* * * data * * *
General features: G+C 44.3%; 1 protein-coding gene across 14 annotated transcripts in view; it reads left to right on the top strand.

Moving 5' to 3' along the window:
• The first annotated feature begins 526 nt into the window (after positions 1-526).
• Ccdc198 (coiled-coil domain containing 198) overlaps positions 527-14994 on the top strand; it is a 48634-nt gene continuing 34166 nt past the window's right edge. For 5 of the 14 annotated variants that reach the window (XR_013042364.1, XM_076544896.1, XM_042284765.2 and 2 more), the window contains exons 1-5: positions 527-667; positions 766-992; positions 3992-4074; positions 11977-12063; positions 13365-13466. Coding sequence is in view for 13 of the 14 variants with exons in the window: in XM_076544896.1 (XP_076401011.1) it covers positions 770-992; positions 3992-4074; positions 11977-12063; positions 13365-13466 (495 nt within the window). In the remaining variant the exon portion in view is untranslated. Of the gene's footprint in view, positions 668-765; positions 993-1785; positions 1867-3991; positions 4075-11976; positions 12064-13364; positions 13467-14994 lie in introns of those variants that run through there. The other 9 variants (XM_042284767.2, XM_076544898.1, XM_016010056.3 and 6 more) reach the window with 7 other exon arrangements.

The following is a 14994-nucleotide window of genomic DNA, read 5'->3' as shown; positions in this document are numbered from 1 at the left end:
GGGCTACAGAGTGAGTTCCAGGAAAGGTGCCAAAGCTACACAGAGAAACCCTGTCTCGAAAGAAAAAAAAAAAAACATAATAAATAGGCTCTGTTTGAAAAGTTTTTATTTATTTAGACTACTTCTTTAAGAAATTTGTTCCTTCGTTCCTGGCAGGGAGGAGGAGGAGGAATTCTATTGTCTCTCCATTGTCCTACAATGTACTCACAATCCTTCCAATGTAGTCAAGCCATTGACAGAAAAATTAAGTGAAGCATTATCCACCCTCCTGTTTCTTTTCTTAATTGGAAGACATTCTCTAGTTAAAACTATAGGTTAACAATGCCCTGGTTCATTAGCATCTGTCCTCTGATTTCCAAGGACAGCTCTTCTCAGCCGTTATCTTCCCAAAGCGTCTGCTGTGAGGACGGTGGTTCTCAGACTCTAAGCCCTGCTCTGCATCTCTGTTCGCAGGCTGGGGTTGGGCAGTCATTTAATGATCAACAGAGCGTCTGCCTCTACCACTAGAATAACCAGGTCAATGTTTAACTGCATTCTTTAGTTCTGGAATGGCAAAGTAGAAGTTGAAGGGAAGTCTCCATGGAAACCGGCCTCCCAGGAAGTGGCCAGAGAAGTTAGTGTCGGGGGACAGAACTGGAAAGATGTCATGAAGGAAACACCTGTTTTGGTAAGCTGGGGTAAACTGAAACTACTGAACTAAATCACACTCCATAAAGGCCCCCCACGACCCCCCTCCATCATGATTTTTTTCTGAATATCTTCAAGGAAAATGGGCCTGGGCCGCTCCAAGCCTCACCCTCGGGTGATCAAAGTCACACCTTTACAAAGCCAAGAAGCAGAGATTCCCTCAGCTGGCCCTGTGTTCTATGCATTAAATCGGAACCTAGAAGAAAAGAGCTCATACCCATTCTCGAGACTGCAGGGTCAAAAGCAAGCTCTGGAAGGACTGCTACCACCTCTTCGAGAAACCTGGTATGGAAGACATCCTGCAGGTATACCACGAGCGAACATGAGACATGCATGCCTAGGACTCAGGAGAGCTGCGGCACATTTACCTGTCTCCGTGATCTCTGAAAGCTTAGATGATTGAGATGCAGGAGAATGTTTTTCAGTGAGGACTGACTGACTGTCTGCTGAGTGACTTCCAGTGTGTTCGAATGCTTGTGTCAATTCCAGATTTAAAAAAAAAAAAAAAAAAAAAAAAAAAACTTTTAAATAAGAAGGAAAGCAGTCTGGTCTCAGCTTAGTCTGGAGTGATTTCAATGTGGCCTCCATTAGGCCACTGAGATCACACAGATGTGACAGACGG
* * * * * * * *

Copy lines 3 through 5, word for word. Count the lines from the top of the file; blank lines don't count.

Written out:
• The first annotated feature begins 526 nt into the window (after positions 1-526).
• Ccdc198 (coiled-coil domain containing 198) overlaps positions 527-14994 on the top strand; it is a 48634-nt gene continuing 34166 nt past the window's right edge. For 5 of the 14 annotated variants that reach the window (XR_013042364.1, XM_076544896.1, XM_042284765.2 and 2 more), the window contains exons 1-5: positions 527-667; positions 766-992; positions 3992-4074; positions 11977-12063; positions 13365-13466. Coding sequence is in view for 13 of the 14 variants with exons in the window: in XM_076544896.1 (XP_076401011.1) it covers positions 770-992; positions 3992-4074; positions 11977-12063; positions 13365-13466 (495 nt within the window). In the remaining variant the exon portion in view is untranslated. Of the gene's footprint in view, positions 668-765; positions 993-1785; positions 1867-3991; positions 4075-11976; positions 12064-13364; positions 13467-14994 lie in introns of those variants that run through there. The other 9 variants (XM_042284767.2, XM_076544898.1, XM_016010056.3 and 6 more) reach the window with 7 other exon arrangements.

The following is a 14994-nucleotide window of genomic DNA, read 5'->3' as shown; positions in this document are numbered from 1 at the left end: